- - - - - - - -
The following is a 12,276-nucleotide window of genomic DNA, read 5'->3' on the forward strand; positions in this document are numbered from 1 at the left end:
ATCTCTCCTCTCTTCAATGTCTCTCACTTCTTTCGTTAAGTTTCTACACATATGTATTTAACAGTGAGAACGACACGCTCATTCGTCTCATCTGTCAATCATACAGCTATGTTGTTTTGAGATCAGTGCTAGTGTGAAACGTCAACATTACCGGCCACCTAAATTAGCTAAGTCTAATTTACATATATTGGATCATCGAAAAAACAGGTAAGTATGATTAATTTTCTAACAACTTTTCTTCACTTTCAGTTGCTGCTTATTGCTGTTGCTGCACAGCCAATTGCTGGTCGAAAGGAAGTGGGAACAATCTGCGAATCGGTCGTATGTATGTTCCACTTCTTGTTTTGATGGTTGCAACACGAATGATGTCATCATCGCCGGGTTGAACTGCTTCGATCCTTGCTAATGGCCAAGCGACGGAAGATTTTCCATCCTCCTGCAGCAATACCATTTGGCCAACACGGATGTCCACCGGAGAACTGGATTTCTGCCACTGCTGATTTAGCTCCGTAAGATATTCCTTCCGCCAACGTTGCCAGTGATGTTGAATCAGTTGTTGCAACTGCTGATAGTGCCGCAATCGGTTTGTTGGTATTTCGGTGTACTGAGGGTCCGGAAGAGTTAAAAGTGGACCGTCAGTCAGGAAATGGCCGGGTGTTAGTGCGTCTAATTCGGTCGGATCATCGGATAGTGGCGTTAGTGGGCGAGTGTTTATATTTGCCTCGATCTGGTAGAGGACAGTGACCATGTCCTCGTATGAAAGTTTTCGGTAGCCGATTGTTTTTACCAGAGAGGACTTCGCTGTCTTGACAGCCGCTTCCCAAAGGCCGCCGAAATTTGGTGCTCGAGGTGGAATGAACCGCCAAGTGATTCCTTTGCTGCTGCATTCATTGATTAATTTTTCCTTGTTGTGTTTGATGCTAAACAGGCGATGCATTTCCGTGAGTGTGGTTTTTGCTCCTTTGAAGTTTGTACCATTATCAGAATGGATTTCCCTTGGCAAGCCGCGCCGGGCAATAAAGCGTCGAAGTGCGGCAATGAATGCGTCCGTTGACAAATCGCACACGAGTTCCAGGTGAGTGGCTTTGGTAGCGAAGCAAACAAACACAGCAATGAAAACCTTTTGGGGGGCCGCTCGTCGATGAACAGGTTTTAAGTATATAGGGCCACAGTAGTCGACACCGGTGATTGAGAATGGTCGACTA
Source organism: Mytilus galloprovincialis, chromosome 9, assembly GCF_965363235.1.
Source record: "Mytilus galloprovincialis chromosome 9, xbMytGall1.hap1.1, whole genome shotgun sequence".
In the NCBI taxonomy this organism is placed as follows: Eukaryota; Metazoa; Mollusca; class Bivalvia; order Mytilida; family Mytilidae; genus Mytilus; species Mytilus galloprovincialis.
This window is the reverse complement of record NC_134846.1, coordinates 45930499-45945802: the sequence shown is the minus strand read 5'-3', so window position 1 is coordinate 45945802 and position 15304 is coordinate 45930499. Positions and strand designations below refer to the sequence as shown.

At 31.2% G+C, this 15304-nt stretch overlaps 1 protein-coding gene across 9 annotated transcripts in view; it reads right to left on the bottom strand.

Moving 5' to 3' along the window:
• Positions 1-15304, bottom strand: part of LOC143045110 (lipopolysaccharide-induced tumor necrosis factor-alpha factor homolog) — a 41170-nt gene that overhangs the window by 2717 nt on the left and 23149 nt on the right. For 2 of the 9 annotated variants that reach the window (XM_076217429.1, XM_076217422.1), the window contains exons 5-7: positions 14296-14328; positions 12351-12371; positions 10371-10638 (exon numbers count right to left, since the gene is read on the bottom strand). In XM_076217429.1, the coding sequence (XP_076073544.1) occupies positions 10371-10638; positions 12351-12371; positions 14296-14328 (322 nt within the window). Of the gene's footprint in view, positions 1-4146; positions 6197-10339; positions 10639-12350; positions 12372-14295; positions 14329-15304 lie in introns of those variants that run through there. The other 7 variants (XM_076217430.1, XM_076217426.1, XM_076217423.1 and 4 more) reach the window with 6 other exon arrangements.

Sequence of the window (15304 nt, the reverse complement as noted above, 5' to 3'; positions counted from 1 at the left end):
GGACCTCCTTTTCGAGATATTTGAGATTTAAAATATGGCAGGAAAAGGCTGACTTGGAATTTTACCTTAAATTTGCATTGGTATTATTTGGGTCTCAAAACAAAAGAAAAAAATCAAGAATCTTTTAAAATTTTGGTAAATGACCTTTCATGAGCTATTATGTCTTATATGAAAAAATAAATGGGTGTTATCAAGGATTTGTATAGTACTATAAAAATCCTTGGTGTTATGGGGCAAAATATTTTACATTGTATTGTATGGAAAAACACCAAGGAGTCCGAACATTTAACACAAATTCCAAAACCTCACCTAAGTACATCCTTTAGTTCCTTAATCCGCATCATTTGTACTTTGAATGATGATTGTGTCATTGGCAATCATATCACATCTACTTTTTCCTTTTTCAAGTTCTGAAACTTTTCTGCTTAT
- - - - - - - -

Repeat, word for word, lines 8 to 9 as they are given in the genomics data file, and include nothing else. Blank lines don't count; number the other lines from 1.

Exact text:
Moving 5' to 3' along the window:
• Positions 1-15304, bottom strand: part of LOC143045110 (lipopolysaccharide-induced tumor necrosis factor-alpha factor homolog) — a 41170-nt gene that overhangs the window by 2717 nt on the left and 23149 nt on the right. For 2 of the 9 annotated variants that reach the window (XM_076217429.1, XM_076217422.1), the window contains exons 5-7: positions 14296-14328; positions 12351-12371; positions 10371-10638 (exon numbers count right to left, since the gene is read on the bottom strand). In XM_076217429.1, the coding sequence (XP_076073544.1) occupies positions 10371-10638; positions 12351-12371; positions 14296-14328 (322 nt within the window). Of the gene's footprint in view, positions 1-4146; positions 6197-10339; positions 10639-12350; positions 12372-14295; positions 14329-15304 lie in introns of those variants that run through there. The other 7 variants (XM_076217430.1, XM_076217426.1, XM_076217423.1 and 4 more) reach the window with 6 other exon arrangements.